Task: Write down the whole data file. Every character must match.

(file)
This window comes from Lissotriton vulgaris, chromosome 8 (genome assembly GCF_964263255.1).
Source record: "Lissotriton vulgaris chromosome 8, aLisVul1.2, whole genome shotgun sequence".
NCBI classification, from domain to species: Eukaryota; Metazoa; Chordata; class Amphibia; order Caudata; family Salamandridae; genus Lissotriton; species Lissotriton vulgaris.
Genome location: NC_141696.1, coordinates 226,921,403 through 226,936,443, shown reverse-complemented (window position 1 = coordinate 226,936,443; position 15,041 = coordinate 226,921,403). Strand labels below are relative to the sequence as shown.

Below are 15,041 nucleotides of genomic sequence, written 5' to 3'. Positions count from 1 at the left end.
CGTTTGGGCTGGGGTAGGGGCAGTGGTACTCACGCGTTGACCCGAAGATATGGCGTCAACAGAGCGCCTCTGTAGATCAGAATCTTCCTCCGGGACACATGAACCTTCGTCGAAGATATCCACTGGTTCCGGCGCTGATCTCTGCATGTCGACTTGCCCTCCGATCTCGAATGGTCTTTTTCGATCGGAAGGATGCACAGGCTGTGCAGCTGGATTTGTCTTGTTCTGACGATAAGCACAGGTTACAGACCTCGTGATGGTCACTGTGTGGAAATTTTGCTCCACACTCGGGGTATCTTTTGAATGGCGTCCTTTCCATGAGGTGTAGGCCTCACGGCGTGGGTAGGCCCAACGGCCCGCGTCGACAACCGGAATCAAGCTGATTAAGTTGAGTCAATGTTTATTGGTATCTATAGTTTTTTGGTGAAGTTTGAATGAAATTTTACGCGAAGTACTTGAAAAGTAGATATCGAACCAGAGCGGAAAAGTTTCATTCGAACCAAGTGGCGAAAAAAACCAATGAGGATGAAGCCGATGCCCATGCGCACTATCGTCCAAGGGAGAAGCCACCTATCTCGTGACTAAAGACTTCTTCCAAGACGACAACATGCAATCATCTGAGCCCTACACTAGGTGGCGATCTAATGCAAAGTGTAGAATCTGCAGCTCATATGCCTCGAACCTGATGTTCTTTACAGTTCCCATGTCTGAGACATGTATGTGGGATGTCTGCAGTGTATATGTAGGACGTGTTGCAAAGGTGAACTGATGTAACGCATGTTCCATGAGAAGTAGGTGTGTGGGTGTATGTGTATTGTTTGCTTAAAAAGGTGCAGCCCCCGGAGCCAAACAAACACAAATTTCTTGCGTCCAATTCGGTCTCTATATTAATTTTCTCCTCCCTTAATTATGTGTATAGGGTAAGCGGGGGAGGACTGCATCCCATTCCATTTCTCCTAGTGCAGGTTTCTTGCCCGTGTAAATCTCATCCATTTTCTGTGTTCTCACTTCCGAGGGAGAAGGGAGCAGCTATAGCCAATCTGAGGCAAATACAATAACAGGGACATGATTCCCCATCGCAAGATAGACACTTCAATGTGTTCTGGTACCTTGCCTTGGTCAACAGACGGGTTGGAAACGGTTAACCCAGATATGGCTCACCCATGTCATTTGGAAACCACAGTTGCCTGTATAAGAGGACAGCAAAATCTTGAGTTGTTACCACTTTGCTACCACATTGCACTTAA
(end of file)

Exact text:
This window comes from Lissotriton vulgaris, chromosome 8 (genome assembly GCF_964263255.1).
Source record: "Lissotriton vulgaris chromosome 8, aLisVul1.2, whole genome shotgun sequence".
NCBI classification, from domain to species: Eukaryota; Metazoa; Chordata; class Amphibia; order Caudata; family Salamandridae; genus Lissotriton; species Lissotriton vulgaris.
Genome location: NC_141696.1, coordinates 226,921,403 through 226,936,443, shown reverse-complemented (window position 1 = coordinate 226,936,443; position 15,041 = coordinate 226,921,403). Strand labels below are relative to the sequence as shown.

Below are 15,041 nucleotides of genomic sequence, written 5' to 3'. Positions count from 1 at the left end.
CGTTTGGGCTGGGGTAGGGGCAGTGGTACTCACGCGTTGACCCGAAGATATGGCGTCAACAGAGCGCCTCTGTAGATCAGAATCTTCCTCCGGGACACATGAACCTTCGTCGAAGATATCCACTGGTTCCGGCGCTGATCTCTGCATGTCGACTTGCCCTCCGATCTCGAATGGTCTTTTTCGATCGGAAGGATGCACAGGCTGTGCAGCTGGATTTGTCTTGTTCTGACGATAAGCACAGGTTACAGACCTCGTGATGGTCACTGTGTGGAAATTTTGCTCCACACTCGGGGTATCTTTTGAATGGCGTCCTTTCCATGAGGTGTAGGCCTCACGGCGTGGGTAGGCCCAACGGCCCGCGTCGACAACCGGAATCAAGCTGATTAAGTTGAGTCAATGTTTATTGGTATCTATAGTTTTTTGGTGAAGTTTGAATGAAATTTTACGCGAAGTACTTGAAAAGTAGATATCGAACCAGAGCGGAAAAGTTTCATTCGAACCAAGTGGCGAAAAAAACCAATGAGGATGAAGCCGATGCCCATGCGCACTATCGTCCAAGGGAGAAGCCACCTATCTCGTGACTAAAGACTTCTTCCAAGACGACAACATGCAATCATCTGAGCCCTACACTAGGTGGCGATCTAATGCAAAGTGTAGAATCTGCAGCTCATATGCCTCGAACCTGATGTTCTTTACAGTTCCCATGTCTGAGACATGTATGTGGGATGTCTGCAGTGTATATGTAGGACGTGTTGCAAAGGTGAACTGATGTAACGCATGTTCCATGAGAAGTAGGTGTGTGGGTGTATGTGTATTGTTTGCTTAAAAAGGTGCAGCCCCCGGAGCCAAACAAACACAAATTTCTTGCGTCCAATTCGGTCTCTATATTAATTTTCTCCTCCCTTAATTATGTGTATAGGGTAAGCGGGGGAGGACTGCATCCCATTCCATTTCTCCTAGTGCAGGTTTCTTGCCCGTGTAAATCTCATCCATTTTCTGTGTTCTCACTTCCGAGGGAGAAGGGAGCAGCTATAGCCAATCTGAGGCAAATACAATAACAGGGACATGATTCCCCATCGCAAGATAGACACTTCAATGTGTTCTGGTACCTTGCCTTGGTCAACAGACGGGTTGGAAACGGTTAACCCAGATATGGCTCACCCATGTCATTTGGAAACCACAGTTGCCTGTATAAGAGGACAGCAAAATCTTGAGTTGTTACCACTTTGCTACCACATTGCACTTAA